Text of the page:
Basically I want to 'suck the juice' out of every moment, as much as is possible, and I am thinking that paying quiet attention to the things I am doing at any one moment might enhance my ability to do that. 
I am finding the practice of mindfulness a bit elusive, though it might seem the most obvious and easy thing to do. Years of stewing on the past or worrying about what might happen in the future have set their stamp on my mindset. It is curious that, that I don't go about daily life thinking happily about the great things that are going to happen in the future, but about the things that might go wrong. Anyway, back to mindfulness.

I have put my mind to it these past couple of days. The book (above) suggests focussing on one's breathing. So how to focus on something that I can't see, hear, feel, smell or touch, going into and out of a place that I can't imagine? All I could do was listen (breathe noisily) and feel my chest expand, relax, expand etc. It is a start.

Before my run today I started as usual with stretching and some 'salutes to the sun', but unthinkingly changed the order by doing the salutes first. The way I learned this set of yoga exercises was from a book and one must breathe in/out with each different movement, holding the breath through two of them, so you start with an inhale and end with an exhale. I always do the conscious breathing as well as the different movements, it is just habit, I haven't thought about it.

As I said I usually start with the stretching exercises and count to 20 through each one because I read somewhere that each stretch should be held for 20 seconds. I just count to 20, not 1 mississippi, 2 mississippi etc. 

Today, after the 2 salutes to the sun, I then went into my stretches but, without thinking, breathed through them instead of counting, at least I did until I was about half way through and realised that I wasn't counting to 20. Aha! thinks I, maybe I have been doing my salutes mindfully! I then reverted to counting to 20, but think I might continue to do the salutes first, breathing consciously through the stretches felt good. Maybe that is what focussing on breathing is, breathing consciously.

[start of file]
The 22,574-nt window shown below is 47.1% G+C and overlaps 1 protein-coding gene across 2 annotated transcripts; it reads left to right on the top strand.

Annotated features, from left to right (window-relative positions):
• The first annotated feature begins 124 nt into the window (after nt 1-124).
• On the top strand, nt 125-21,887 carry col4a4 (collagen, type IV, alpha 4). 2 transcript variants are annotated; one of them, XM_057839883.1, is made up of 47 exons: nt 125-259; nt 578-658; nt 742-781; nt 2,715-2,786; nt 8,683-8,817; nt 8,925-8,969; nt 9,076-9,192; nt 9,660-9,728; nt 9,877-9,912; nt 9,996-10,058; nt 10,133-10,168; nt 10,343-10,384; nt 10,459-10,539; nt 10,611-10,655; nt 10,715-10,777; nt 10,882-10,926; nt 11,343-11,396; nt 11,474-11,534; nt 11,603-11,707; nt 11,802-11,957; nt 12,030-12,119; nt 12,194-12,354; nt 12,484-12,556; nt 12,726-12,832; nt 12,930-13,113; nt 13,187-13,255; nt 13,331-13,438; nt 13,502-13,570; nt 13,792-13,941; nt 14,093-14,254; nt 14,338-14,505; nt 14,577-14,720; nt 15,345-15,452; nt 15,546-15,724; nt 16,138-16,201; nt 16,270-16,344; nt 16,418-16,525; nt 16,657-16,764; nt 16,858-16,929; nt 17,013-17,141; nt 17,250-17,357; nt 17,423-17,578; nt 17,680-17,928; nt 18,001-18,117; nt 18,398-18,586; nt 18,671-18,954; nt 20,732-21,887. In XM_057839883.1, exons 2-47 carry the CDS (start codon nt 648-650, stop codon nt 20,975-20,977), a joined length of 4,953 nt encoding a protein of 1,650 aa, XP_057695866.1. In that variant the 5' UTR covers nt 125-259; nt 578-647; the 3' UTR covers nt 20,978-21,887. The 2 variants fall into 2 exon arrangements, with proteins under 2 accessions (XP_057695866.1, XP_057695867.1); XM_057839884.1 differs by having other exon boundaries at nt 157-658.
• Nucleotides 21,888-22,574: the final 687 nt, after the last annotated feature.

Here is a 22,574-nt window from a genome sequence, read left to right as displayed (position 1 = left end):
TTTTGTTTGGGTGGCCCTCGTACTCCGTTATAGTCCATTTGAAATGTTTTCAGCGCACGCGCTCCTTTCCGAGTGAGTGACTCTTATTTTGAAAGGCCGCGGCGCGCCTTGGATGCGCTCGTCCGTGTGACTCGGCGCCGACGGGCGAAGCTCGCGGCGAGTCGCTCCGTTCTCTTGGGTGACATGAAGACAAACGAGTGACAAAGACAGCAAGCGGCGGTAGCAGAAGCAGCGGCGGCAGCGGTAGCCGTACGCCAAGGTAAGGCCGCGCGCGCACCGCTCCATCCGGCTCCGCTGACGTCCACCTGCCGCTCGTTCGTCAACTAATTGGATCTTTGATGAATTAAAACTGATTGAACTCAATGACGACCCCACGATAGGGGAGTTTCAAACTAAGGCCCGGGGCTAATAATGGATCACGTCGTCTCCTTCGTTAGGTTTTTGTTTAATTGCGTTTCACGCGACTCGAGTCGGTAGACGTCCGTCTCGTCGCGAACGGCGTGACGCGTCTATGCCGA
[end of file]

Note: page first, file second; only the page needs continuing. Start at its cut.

I set off for my run, breathing etc.. Found it a bit hard as I kept wondering what the air was doing and how I would feel if it suddenly disappeared (like the ocean in a sky tsunami), found this distracting so concentrated on my digestion instead. At least this got me to feeling my body, bounded by my skin, running through space. 

I started thinking about my sister, her funeral, the eulogy, the shit that hit fan afterwards.....

Back to the pursuit of mindfulness. I felt my breathing again, I let the immediate surroundings in. It felt like this.

willow tree, willow tree, willow tree..
willy wagtail..eucalypt..eucalypt...bark peeling..
'after the last gapped wire on a post, homecoming to me to enter the gum forest, this old grey battlefield, spent armour, cracked collars, elbows, scattered on the ground' (Les Murray)...
Indian mynah wattlebird..attacking eastern rosella!!!
casuarina tree..eucalypt.. child's wheels...
casuarina twigs and cones on the ground..sulphur crested cockatoo..
sulphur crested cockatoo, sulphur crested cockatoo..
moorhen..another moorhen.. two baby moorhens!!! and black bark..
eucalypt..long strips of dry bark hanging like shreds of burned skin..
wattle tree..
Indian mynah
sign..share this out for cyclists..

You get the picture. I must have done a decent job of being in the moment because I didn't think about the future or the past and kept breathing. I feel alright too.

Friday, November 25, 2011

Why so few women artists in this exhibition?

Yesterday I went to the National Museum to have a look at an excellent exhibition of Chinese art. Admission is free and the work has been well curated so that it is easy to have a good look around without feeling overwhelmed.

You can check it out on the museum website here:

The publicity claims there are more than 70 works, yet I only counted three by women (one sculpture, two paintings) and one collaborative work with a woman, a husband and wife team. The three works by women all featured women, two of them very pretty, contemporary looking, young women. I was surprised by this for some reason, perhaps I expected a communist country to have a more egalitarian attitude to participation in the arts. The big subjects - the environment and the representation of Chinese people in a political context - were not represented by women artists at all. Interesting.